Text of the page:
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11 Using realist evaluation to understand context, mechanisms, and outcomes of social support interventions in hospice day services
  1. Natasha Mary Bradley1,
  2. Mari Lloyd-Williams2 and
  3. Chris Dowrick2
  1. 1University of West UK
  2. 2University of Liverpool, UK


Introduction Our mental and physical wellbeing is influenced by our social surroundings. Patients and their families at risk of loneliness and social isolation, which can increase depression and pain, and decrease life satisfaction and coping resources.

Hospices offer a range of day and outpatient services that involve a component of social support, representing an innovative area of practice – but evidence for outcomes is limited by persistent research challenges.

Aims This presentation reports on PhD research into social support in palliative care (ESRC-funded 2016-2020). The project asks how the effectiveness of hospice day services might be appropriately understood, demonstrated, and improved. We aim to share findings and to reflect on the experience of realist evaluation in psychosocial palliative care.

Method Using multiple research locations and mixed methods:

  • systematic review of the literature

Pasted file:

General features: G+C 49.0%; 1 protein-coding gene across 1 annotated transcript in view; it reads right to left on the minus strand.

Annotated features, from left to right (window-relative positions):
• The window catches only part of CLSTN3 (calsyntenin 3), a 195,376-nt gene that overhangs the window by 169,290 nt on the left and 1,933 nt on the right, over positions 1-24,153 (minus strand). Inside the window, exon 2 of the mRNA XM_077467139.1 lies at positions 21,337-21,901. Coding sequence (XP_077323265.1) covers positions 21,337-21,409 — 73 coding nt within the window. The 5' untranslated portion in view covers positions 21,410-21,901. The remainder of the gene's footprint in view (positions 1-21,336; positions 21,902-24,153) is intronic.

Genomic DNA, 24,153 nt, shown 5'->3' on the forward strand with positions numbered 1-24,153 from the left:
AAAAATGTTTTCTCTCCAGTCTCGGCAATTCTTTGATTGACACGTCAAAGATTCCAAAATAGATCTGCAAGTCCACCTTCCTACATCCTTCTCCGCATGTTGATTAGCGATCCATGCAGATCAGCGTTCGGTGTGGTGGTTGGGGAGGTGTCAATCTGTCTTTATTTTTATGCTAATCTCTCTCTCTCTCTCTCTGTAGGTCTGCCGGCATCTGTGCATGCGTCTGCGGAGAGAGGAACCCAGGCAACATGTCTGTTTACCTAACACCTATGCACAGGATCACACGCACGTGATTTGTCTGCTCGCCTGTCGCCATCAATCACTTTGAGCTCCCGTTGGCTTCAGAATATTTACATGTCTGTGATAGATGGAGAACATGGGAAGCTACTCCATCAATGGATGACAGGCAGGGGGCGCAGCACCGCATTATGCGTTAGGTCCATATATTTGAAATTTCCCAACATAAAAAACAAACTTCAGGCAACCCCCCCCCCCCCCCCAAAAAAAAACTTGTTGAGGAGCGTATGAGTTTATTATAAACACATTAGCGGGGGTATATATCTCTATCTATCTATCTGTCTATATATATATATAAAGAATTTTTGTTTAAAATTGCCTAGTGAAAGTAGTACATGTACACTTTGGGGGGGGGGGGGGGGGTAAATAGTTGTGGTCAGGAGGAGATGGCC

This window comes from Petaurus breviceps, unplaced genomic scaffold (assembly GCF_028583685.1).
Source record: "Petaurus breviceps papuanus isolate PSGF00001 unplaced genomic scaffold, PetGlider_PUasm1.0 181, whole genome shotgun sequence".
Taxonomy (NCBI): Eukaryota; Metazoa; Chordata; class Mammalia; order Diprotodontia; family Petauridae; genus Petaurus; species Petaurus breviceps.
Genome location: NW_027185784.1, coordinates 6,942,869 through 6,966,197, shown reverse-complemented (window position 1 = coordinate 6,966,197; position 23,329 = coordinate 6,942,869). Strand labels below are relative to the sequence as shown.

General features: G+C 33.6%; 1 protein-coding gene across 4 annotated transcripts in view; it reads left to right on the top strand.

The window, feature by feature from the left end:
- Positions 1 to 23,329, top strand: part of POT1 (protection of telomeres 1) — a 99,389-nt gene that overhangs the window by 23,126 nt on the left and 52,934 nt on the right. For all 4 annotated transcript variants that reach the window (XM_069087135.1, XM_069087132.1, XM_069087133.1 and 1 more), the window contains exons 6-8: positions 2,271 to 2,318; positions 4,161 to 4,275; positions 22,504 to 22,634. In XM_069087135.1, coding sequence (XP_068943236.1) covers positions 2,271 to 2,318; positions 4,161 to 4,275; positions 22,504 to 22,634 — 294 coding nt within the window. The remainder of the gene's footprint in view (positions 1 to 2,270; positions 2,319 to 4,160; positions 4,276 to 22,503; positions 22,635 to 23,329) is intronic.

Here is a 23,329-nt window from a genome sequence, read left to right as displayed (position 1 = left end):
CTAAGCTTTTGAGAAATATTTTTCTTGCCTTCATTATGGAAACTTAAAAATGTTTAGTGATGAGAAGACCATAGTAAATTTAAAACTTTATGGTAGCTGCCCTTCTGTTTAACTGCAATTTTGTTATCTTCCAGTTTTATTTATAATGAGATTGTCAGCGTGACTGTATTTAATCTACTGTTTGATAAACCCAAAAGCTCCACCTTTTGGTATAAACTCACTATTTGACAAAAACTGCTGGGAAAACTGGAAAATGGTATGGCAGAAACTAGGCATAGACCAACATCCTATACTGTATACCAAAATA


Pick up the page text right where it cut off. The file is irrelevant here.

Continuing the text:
• online survey of hospices (n=103)

  • longitudinal cohort study observing patient outcomes (n=30)

  • qualitative interviews with hospice service–providers (n=19)

  • researcher observations of hospice day services (n=12)

Results Palliative care patients can experience loneliness and social isolation from the losses associated with illness, their changing support needs, and constrained emotional communication. To reduce patient loneliness, hospices might seek to facilitate reciprocal social support and collective opportunities to acknowledge mortality. Autonomy and familiarity within the group could enable reciprocity and honesty.

Conclusion In some contexts, social opportunities can lead to changes in emotions and behaviour that ultimately increase resources to cope with illness and prepare for dying. This could alleviate burden on families and healthcare providers as well as improving quality of life for the patient.

Impact Interventions challenging to evaluate using traditional methods can benefit from realist approaches. Dissemination and ongoing collaboration with hospices allows this work to inform practice, at a time when the sector critically reflects on the equity of service provision.

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